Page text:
Using these four cases, if we figure out the rate at which the gap is getting larger or smaller, then it would take a simple sum or difference to related one speed to the other.   Even if both individual speeds are unknown, and we need to set up simultaneous equations, and the “gap” equation can be one of those two equations.

## Summary

If you had any insights while reading this, you may want to revisit the practice problem above.  If you have any insights about these problems you want to share, please let us know in the comments section below.

## Practice problem solutions

1) This question is more about pure unit conversion than about motion per se.  In an hour, there are 60 minute, each with 60 seconds, so 1 hr = 60*60 = 3600 seconds.

The car’s speed is (100 m)/(5 s) = 20 m/s, so the question is: what is 20 m/s in km per hour.

Well, in one hour (i.e. 3600 second), a car moving 20 m/s would cover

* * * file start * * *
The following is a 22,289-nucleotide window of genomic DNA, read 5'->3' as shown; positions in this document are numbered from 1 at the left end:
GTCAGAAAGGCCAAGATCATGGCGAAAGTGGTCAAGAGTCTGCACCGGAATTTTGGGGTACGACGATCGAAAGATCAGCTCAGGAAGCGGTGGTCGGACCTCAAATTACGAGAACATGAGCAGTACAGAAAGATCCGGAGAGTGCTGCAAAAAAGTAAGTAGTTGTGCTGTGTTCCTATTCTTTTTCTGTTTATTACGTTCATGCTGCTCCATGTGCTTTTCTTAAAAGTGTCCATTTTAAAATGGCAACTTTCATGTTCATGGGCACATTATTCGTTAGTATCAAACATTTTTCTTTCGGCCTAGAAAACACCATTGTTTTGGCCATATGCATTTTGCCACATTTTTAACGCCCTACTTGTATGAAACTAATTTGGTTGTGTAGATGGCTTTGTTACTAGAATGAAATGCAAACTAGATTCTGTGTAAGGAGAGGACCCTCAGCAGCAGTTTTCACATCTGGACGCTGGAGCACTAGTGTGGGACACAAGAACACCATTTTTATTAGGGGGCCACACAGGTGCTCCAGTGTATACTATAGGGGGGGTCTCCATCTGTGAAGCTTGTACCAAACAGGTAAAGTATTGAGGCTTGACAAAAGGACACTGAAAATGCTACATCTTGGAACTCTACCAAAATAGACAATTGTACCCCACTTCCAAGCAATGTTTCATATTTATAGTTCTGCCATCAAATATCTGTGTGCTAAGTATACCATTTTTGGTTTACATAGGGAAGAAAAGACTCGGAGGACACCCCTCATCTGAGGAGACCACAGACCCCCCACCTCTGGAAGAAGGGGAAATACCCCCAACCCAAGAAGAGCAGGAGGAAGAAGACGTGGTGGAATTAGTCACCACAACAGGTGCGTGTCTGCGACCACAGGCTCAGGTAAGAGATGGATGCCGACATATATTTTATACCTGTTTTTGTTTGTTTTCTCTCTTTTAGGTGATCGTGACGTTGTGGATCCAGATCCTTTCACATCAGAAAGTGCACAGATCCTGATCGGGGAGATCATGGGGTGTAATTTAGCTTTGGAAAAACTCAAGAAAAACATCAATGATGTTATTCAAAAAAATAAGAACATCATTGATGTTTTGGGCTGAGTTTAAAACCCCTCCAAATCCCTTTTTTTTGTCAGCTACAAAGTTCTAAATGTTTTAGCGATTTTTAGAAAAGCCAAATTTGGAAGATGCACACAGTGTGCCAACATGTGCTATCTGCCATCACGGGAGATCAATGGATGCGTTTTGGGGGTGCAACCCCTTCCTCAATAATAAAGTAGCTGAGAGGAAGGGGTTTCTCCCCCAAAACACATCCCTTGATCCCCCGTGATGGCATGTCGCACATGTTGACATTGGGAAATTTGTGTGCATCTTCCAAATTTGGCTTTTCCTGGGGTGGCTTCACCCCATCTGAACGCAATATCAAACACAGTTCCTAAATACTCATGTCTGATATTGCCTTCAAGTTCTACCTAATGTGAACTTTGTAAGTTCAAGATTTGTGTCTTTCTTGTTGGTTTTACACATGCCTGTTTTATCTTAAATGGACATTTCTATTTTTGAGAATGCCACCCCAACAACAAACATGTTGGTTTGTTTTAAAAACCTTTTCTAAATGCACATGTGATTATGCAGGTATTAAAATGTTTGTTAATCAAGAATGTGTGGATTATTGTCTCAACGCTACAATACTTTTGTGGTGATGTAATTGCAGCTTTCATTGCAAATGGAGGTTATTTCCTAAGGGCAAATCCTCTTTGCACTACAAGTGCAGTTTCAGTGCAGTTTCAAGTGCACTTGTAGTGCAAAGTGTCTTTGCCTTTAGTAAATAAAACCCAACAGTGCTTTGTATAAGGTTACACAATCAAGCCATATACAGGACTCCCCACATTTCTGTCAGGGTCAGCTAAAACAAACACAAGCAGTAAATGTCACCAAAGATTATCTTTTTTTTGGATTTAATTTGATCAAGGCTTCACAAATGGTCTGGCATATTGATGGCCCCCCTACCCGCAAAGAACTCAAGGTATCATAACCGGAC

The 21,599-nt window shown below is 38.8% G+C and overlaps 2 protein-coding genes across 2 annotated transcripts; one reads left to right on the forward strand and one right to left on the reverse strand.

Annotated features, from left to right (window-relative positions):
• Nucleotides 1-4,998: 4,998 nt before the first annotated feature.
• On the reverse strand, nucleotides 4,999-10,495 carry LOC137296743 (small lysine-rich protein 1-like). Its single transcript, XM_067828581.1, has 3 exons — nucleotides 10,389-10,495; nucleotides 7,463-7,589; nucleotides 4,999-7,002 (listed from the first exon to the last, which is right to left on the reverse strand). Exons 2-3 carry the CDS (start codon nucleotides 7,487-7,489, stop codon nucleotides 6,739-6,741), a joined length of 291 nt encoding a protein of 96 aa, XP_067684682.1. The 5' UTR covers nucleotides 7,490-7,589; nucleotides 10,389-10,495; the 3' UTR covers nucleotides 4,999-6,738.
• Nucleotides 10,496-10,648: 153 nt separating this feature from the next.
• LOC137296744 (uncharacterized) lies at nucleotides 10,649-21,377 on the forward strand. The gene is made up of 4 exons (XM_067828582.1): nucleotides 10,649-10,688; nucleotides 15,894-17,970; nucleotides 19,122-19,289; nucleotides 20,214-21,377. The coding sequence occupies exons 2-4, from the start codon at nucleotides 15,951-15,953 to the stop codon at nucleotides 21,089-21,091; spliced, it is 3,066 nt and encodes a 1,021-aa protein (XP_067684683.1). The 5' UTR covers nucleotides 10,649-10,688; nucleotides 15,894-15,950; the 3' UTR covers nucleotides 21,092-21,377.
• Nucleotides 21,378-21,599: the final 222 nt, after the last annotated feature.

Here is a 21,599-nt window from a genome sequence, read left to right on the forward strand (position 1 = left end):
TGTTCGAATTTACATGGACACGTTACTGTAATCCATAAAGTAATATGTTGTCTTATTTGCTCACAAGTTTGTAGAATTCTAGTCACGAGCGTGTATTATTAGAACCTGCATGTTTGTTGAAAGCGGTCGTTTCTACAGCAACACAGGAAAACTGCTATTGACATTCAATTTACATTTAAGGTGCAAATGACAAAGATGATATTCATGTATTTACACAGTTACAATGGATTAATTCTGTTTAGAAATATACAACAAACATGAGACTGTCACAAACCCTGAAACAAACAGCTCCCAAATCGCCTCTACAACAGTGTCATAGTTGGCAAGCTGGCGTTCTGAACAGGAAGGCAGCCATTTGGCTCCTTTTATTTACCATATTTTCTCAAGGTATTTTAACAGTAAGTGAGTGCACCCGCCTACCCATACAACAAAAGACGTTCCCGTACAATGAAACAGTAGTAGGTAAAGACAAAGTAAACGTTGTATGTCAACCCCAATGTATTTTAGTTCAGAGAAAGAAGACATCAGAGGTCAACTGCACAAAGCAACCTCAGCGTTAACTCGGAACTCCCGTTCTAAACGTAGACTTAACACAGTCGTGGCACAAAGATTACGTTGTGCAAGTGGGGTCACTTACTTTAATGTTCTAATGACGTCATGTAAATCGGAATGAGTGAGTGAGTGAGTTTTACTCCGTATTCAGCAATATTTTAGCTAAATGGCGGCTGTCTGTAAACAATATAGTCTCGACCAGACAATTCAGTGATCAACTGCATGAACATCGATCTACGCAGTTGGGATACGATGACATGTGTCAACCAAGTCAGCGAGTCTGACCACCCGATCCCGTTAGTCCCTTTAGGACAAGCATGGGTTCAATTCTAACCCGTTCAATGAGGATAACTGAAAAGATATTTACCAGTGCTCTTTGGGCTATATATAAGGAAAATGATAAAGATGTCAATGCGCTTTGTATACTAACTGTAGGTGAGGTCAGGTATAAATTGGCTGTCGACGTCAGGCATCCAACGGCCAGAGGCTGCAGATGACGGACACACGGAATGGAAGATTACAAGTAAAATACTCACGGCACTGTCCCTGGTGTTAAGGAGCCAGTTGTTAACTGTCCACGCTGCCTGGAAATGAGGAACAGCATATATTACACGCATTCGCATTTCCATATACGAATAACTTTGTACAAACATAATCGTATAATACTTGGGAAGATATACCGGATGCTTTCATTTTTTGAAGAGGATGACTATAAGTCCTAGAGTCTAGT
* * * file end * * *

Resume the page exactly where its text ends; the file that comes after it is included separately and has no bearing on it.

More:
D = RT = (20 m/s)(3600 s) = 72,000 m

That’s 72 km, or 72 km/hr.  Answer = (D).

2) Let F = Frank’s speed, and G = Georgia’s speed.  We know G = 1.5*F.  Let T be the time from start until they pass one another, and let D be the distance between the two locations.  At time T, Frank has not gotten to destination B yet, and so has traveled a distance of (D – 60); meanwhile, by time T, Georgia has gone the entire distance of D and 60 miles beyond that, for a total distance of (D + 60).

Thus, our D = RT equations for the two cars are:

Frank: D – 60 = F*T

Georgia: D + 60 = G*T = 1.5F*T

Since the first equation, Frank’s equation, gives us an expression for F*T, and we don’t need the values for either of those variables, substitute that in to the second equation:

D + 60 = 1.5(D – 60)

D + 60 = 1.5D – 90

60 = 0.5D – 90

150 = 0.5D

300 = D